A curious kid can be either completely exasperating or wholly hilarious. The endless chain of “but why?” has driven many parents mad, but from time to time these questions can make even the most educated person re-think basic concepts.
Recently thinwhiteduke99’s daughter threw him for a loop:
My daughter came to me and said, “Daddy, I have a problem and maybe you can help me out with it. How do I know that I’m real and not just a dream of someone else?”
The question caught me off guard, but I decided to introduce Descartes to her and said that there was no real way of knowing, but that there was a guy who used to think about these types of things and he said, “I think, therefore I am” and that means that if you are thinking and can create, then it is the best proof that you exist.
She countered with “How do I know that it’s not just the dream making me think that I am thinking?”
At that point, I knew that I wasn’t going to win and told her that thinking was still the closest to proof that we have. It contented her enough and she went back to watching iCarly.
This prompted the father to ask, “What deep ponderings or odd questions have you heard from kids?”
Maire24’s brother just wanted to know how aware other kids were:
My brother was always very interested in the consciousness of other children when he was a toddler. Whenever there was a baby around, he’d walk up to them and their mother, frown down at the kid when they were shown to him, look at the mother and ask, “Do they know they’re alive yet?” He creeped a lot of my aunts and my mother’s friends out. Never got a good answer, either.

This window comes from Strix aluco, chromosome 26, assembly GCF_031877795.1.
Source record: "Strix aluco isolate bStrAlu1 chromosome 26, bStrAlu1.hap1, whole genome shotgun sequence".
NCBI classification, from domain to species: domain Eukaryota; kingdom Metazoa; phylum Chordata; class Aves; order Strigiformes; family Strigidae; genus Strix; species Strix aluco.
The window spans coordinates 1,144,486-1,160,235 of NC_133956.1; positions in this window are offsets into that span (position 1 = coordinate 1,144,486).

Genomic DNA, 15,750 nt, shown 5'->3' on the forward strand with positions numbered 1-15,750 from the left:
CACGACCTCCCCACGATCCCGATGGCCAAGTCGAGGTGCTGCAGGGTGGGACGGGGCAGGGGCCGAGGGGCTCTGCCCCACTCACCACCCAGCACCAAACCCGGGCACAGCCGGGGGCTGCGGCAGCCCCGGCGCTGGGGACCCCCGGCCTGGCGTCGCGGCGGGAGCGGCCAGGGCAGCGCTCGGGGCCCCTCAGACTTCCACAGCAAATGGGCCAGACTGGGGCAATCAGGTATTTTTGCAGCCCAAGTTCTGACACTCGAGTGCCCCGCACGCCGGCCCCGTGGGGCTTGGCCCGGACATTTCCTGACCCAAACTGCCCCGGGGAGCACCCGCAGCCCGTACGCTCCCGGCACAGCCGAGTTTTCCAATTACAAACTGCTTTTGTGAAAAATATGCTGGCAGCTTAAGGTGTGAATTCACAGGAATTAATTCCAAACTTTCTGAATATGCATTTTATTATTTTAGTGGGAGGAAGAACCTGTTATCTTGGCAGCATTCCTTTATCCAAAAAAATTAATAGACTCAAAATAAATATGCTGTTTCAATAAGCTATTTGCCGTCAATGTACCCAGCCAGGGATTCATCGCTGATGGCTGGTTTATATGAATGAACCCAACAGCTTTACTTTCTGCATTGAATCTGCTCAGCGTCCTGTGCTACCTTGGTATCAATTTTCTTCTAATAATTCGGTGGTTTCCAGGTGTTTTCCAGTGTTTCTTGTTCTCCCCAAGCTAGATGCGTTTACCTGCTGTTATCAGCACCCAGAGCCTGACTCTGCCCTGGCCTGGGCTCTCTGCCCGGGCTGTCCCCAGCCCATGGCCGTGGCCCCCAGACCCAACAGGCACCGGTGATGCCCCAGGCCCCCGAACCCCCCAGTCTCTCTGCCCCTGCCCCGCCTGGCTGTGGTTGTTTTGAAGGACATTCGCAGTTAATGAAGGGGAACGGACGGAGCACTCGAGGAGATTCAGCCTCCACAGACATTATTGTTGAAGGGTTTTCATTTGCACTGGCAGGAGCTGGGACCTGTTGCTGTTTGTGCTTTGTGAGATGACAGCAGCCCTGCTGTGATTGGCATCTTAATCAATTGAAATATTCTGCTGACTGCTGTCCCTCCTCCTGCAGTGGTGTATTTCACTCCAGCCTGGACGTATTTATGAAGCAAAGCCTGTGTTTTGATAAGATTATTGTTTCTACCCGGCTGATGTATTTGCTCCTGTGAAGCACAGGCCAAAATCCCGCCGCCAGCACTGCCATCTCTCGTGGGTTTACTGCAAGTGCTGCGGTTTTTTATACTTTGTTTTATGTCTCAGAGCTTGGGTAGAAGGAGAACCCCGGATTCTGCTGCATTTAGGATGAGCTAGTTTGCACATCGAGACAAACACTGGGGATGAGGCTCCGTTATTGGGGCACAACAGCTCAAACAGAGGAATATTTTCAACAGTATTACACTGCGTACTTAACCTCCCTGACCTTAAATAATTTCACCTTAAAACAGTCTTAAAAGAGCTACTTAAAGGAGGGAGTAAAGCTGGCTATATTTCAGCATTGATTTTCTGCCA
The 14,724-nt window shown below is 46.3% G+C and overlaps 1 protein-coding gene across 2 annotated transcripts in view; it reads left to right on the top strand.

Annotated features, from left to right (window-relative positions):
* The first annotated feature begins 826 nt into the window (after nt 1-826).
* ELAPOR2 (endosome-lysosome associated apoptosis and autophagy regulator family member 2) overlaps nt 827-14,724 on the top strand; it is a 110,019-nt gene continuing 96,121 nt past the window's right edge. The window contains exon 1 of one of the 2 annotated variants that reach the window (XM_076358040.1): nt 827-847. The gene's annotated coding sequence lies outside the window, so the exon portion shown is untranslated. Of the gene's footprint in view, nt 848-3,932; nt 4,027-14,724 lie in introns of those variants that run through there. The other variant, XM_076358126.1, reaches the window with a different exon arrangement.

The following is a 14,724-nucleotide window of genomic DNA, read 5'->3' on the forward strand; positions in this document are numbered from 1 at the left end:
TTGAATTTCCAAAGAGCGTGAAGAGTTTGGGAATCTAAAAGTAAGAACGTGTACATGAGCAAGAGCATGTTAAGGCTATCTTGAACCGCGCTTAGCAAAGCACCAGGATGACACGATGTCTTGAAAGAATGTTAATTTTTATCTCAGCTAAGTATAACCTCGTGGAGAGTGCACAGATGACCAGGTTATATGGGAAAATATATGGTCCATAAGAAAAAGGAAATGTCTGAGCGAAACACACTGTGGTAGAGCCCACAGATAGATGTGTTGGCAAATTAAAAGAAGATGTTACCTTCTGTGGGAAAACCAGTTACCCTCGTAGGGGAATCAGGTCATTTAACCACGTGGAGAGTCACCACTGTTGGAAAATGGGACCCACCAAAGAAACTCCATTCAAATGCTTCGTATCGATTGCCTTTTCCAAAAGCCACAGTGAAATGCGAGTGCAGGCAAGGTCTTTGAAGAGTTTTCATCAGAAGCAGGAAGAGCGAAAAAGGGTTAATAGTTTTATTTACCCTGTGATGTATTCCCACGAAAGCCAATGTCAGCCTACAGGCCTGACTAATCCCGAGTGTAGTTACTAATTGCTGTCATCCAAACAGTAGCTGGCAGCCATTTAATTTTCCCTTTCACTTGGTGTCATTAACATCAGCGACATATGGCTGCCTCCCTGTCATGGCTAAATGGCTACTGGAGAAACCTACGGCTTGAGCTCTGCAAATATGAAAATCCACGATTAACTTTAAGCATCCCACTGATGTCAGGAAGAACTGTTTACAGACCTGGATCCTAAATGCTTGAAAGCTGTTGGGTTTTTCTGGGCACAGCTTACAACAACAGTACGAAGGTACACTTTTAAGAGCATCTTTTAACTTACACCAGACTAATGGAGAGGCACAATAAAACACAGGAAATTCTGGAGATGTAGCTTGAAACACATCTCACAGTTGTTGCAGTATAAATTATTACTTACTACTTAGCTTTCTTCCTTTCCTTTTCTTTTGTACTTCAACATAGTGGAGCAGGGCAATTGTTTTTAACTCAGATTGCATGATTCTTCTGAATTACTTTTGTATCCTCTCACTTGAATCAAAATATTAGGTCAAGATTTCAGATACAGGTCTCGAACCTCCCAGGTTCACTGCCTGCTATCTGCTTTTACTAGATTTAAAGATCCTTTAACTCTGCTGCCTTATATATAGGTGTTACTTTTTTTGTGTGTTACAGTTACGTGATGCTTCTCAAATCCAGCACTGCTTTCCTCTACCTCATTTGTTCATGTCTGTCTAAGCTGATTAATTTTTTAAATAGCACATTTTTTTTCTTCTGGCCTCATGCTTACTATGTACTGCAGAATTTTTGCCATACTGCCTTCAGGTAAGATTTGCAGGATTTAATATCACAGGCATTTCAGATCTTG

Nezumify’s cousin wanted to find a way to help people understand each other:
My cousin was 7 or 8 when she came up to me and asked, “Since I know English and think in English that means that someone who knows French thinks in French too right?” I said yes, and then what she said made me rather sad. “Then even telepathy couldn’t stop different people from fighting and hurting each other.”
Mathjoke’s cousin was trying to understand the concept of infinity:
My four year old cousin asked is apparently very interested in infinity. As a mathematician, I tried to explain things as best I could for him. One day he sits down with me, draws a circle and says:
“Okay, so there are infinity lines from the middle of this circle to the sides right?”
“But what if we extend those lines out? Is there more infinity?”
Motherfucker, Cantor went mad about this shit. You’re four. Go play with some Hot Wheels.
Reddwarf666’s daughter thinks like Einstein:
My 5 year old daughter asked about stones falling to the ground, so I explained gravity to her in a very simple way. Fast forward to when she was 5, almost exactly one year later, and we were driving home. Suddenly she asks me, “Daddy, does light fall down as well?” After picking my jaw from the floor I asked if she meant the same thing as we discussed a year before about stones falling to the ground. Yes, that’s what she meant. She applied gravity to light, all by her self!
She later told me she wants to be an astronaut, discover the end of the universe, and take me there to show it to me. Atta girl!